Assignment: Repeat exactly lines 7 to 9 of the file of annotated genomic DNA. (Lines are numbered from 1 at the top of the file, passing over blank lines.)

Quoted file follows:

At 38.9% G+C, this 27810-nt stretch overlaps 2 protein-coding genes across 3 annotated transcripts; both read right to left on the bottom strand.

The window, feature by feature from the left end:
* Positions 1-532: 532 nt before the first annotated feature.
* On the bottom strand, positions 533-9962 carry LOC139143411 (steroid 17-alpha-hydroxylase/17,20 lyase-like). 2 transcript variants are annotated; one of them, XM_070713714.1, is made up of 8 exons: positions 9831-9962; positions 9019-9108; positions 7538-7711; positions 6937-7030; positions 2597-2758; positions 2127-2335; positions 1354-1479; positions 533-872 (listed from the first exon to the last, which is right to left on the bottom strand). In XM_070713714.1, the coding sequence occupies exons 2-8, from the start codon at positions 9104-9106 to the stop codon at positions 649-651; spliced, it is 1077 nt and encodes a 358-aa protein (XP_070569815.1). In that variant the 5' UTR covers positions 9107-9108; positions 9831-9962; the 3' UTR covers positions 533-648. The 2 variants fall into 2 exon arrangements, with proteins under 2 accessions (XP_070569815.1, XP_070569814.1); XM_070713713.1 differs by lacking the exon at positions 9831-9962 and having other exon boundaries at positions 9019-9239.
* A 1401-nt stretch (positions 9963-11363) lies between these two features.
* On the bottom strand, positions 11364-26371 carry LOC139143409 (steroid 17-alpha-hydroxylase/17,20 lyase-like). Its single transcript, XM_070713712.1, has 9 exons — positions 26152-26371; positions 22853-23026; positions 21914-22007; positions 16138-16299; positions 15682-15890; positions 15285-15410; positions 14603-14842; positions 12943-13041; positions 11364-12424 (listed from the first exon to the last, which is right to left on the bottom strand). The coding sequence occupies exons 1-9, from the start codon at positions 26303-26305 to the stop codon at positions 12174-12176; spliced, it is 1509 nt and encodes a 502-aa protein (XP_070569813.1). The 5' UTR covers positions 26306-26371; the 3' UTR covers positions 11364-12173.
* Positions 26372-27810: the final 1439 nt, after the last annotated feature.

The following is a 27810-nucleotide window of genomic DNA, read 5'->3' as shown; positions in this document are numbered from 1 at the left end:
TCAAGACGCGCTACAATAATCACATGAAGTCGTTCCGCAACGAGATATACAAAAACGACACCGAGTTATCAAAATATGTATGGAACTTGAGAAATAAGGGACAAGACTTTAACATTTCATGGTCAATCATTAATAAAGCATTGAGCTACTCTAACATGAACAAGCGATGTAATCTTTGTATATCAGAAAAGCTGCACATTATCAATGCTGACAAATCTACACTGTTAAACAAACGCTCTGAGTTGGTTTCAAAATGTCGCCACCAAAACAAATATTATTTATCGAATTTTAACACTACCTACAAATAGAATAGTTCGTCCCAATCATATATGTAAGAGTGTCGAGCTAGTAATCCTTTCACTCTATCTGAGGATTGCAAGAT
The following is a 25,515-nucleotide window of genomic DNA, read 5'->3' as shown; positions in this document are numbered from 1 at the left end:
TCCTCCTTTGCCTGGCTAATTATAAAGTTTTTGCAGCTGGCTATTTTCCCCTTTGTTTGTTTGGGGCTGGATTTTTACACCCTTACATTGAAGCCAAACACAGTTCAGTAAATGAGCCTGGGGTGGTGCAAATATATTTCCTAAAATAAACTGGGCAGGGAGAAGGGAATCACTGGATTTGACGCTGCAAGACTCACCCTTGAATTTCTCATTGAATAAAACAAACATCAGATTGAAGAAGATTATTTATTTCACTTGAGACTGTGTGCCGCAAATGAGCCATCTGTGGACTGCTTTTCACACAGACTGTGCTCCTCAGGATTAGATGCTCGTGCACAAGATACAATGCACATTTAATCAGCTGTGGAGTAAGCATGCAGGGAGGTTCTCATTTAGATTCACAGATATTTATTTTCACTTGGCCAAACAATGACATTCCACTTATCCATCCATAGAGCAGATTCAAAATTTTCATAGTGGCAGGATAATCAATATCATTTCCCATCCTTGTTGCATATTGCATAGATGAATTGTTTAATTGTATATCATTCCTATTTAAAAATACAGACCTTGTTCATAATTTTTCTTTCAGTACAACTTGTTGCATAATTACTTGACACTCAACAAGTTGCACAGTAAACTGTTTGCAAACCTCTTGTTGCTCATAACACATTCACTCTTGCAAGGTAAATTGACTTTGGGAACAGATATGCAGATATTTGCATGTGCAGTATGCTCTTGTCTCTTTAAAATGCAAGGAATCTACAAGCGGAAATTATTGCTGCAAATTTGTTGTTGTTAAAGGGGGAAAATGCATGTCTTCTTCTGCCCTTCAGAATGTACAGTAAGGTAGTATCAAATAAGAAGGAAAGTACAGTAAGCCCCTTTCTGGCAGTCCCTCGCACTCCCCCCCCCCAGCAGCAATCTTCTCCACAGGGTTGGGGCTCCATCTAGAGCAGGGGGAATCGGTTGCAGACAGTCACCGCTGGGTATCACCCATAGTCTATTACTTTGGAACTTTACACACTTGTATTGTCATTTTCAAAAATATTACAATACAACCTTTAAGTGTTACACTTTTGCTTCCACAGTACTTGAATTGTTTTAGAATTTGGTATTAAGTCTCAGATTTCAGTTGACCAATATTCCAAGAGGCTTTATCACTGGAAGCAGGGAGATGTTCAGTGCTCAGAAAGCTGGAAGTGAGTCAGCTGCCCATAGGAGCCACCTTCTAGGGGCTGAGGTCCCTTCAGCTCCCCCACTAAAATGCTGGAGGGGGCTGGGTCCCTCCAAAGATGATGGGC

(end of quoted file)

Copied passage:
* Positions 26372-27810: the final 1439 nt, after the last annotated feature.

The following is a 27810-nucleotide window of genomic DNA, read 5'->3' as shown; positions in this document are numbered from 1 at the left end:
TCAAGACGCGCTACAATAATCACATGAAGTCGTTCCGCAACGAGATATACAAAAACGACACCGAGTTATCAAAATATGTATGGAACTTGAGAAATAAGGGACAAGACTTTAACATTTCATGGTCAATCATTAATAAAGCATTGAGCTACTCTAACATGAACAAGCGATGTAATCTTTGTATATCAGAAAAGCTGCACATTATCAATGCTGACAAATCTACACTGTTAAACAAACGCTCTGAGTTGGTTTCAAAATGTCGCCACCAAAACAAATATTATTTATCGAATTTTAACACTACCTACAAATAGAATAGTTCGTCCCAATCATATATGTAAGAGTGTCGAGCTAGTAATCCTTTCACTCTATCTGAGGATTGCAAGAT